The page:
Social distancing and running

March 26, 2020

For everyone who uses running as a way to interact with others or to be a part of a community, today’s environment with COVID-19 can be challenging.

Running, in general, is an isolated activity, but group running is more about community and togetherness. There are many running groups in our area that meet at a set time and run based on ability levels. Some are faster, others are walking/running, but they all end up back at the same place, and after the workout, many participants grab a drink or a bite to eat.

For many, it’s about sharing an activity with others. Some need a group setting to stay motivated, but what draws most people’s interest is the idea of being active and interacting with their community.

With the escalating health crisis around the world, we have now become accustomed to terms like social distancing. According to the Centers for Disease Control and Prevention, social distancing is staying out of group settings, avoiding mass gatherings and maintaining distance.

If you are someone who runs on your own, there is probably nothing better than to go for a run on the beach or on the trails, staying far away from other people. However, if you are someone who enjoys the social aspect of running, social distancing can be difficult.

For my athletes this is what I would recommend:

Do – If you have to run with others, limit the size of the running group. If you have a group of 20 people who normally meet at 5 p.m. for a run, it might be a good idea to run with one or two other people from that group at 6 p.m. instead. You can run with each other, but still keep an adequate distance while running. Some people like running in groups for safety reasons. If you don’t feel comfortable running with others, but still want to feel safe when you run, you can change the time of your runs or the location. Doing a small loop around your neighborhood may be a good option. If you have a treadmill at your house, you could use FaceTime to interact with others while running as a way to stay motivated or engaged.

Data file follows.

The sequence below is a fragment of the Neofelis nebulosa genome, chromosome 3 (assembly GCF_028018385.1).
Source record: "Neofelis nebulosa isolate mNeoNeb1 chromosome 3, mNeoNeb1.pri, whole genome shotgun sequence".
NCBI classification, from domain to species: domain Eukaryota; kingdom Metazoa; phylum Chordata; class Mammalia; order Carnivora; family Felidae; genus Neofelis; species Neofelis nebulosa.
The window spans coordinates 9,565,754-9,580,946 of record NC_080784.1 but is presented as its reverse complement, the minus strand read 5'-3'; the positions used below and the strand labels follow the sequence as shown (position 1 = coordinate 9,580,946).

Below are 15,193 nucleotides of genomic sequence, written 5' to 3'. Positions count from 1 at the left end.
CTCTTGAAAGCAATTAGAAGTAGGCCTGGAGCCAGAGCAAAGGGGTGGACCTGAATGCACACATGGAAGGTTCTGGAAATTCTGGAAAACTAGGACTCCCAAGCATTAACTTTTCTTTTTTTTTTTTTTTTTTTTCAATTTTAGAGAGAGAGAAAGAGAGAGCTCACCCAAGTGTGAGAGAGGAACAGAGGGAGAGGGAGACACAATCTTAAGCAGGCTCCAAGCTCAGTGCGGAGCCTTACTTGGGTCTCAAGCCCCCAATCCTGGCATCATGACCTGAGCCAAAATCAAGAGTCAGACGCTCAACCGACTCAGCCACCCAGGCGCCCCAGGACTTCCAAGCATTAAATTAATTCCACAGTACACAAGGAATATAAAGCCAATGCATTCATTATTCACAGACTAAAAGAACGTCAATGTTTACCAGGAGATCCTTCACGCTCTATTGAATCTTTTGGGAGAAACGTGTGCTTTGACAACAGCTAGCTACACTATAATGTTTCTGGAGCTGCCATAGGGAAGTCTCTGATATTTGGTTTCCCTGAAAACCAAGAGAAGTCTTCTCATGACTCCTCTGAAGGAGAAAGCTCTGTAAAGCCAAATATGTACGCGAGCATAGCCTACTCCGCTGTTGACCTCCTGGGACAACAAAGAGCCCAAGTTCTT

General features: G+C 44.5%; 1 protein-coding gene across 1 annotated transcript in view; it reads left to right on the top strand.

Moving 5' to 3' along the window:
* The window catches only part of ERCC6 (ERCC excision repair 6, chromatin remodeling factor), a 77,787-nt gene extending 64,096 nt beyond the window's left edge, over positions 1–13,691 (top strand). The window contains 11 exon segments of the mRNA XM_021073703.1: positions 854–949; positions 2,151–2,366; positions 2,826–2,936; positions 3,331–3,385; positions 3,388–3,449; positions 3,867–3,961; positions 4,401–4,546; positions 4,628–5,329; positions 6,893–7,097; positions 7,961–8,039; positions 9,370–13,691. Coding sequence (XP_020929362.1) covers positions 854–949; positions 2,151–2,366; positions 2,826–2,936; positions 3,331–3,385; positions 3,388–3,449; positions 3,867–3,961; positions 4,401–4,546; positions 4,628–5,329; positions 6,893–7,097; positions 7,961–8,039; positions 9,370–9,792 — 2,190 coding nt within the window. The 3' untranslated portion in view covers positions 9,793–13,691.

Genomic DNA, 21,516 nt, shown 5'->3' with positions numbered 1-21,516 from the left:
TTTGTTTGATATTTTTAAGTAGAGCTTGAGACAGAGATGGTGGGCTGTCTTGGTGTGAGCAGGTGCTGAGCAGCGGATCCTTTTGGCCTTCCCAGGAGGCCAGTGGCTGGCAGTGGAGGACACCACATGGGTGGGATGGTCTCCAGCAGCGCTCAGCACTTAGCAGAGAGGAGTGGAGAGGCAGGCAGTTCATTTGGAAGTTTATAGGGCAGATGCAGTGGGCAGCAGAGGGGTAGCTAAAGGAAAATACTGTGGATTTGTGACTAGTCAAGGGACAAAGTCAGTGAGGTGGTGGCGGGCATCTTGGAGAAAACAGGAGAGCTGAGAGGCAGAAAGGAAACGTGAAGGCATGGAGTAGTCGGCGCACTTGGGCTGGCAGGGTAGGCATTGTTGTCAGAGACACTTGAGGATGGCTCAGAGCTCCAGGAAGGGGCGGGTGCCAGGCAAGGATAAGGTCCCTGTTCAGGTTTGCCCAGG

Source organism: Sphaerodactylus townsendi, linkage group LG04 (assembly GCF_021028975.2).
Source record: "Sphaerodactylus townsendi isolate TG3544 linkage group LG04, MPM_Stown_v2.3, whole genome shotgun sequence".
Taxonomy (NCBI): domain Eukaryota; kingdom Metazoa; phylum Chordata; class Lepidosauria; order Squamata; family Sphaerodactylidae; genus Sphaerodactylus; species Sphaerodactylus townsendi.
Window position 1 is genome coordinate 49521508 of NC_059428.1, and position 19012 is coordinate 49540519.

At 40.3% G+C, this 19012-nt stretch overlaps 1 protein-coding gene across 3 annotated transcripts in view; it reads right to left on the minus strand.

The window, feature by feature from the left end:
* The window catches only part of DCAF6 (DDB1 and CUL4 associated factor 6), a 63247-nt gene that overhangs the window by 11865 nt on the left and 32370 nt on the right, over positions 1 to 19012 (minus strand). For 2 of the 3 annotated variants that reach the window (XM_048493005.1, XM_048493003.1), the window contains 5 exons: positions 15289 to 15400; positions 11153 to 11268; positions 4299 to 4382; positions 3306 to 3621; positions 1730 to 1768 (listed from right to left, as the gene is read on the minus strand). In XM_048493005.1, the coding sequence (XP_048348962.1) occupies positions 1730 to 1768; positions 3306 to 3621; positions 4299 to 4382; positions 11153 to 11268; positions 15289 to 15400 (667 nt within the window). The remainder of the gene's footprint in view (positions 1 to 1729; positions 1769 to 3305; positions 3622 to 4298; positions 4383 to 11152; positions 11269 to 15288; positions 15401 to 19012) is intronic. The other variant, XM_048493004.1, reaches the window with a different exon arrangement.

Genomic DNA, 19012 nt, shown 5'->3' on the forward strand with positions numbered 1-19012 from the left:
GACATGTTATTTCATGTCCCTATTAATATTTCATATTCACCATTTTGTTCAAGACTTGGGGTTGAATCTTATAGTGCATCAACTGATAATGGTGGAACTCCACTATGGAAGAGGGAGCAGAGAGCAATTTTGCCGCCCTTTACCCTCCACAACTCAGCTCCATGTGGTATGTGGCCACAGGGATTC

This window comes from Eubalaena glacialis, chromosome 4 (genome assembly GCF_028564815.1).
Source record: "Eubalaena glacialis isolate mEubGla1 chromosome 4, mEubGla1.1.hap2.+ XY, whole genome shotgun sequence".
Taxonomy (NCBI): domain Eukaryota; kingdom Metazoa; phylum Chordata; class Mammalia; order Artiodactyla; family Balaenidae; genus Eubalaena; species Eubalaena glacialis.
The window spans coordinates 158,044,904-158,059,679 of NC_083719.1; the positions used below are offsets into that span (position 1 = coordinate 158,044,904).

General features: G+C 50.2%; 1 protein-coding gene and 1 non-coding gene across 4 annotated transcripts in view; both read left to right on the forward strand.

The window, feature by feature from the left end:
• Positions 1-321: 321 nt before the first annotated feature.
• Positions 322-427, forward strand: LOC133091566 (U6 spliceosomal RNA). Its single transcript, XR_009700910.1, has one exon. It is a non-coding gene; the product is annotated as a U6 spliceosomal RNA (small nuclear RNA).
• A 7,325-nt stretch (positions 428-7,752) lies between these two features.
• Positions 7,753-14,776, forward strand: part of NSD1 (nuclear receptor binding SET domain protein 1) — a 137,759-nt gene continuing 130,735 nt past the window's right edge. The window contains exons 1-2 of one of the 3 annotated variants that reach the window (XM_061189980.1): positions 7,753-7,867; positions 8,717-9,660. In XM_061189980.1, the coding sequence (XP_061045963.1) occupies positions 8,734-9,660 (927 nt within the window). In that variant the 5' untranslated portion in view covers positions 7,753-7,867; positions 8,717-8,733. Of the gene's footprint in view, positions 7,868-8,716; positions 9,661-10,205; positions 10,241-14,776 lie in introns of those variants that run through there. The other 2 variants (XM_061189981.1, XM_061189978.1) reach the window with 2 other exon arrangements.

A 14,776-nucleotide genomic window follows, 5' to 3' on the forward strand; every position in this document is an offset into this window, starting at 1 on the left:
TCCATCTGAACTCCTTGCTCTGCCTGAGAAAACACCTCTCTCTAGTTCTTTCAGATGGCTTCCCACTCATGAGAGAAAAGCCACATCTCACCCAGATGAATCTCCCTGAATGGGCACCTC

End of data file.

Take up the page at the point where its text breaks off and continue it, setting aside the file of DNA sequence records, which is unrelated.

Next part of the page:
Do not – I would not use a treadmill in a gym because you have no control of who jumps on the treadmill next to you. It is normally a confined space, and it is very difficult to keep a gym 100 percent germ-free. You may need to alter normal running routines. If you have a route where you run through a high concentration of people, you should skip that portion of the run or add more distance in a more isolated area. In general, runners are healthy individuals who would most likely not have complications if they got COVID-19. However, for the people the runner may pass the virus on to, it could be life-threatening. We all need to be responsible not only to ourselves but also to our community. Stay active, but be responsible. 


  • Kevin started Tricoach in 2007 after racing professionally for eight years. An endurance coach and personal trainer with a master's degree in exercise science and coaching, Kevin works with athletes of all ability levels, novice to professional. Contact Kevin at

Subscribe to the Daily Newsletter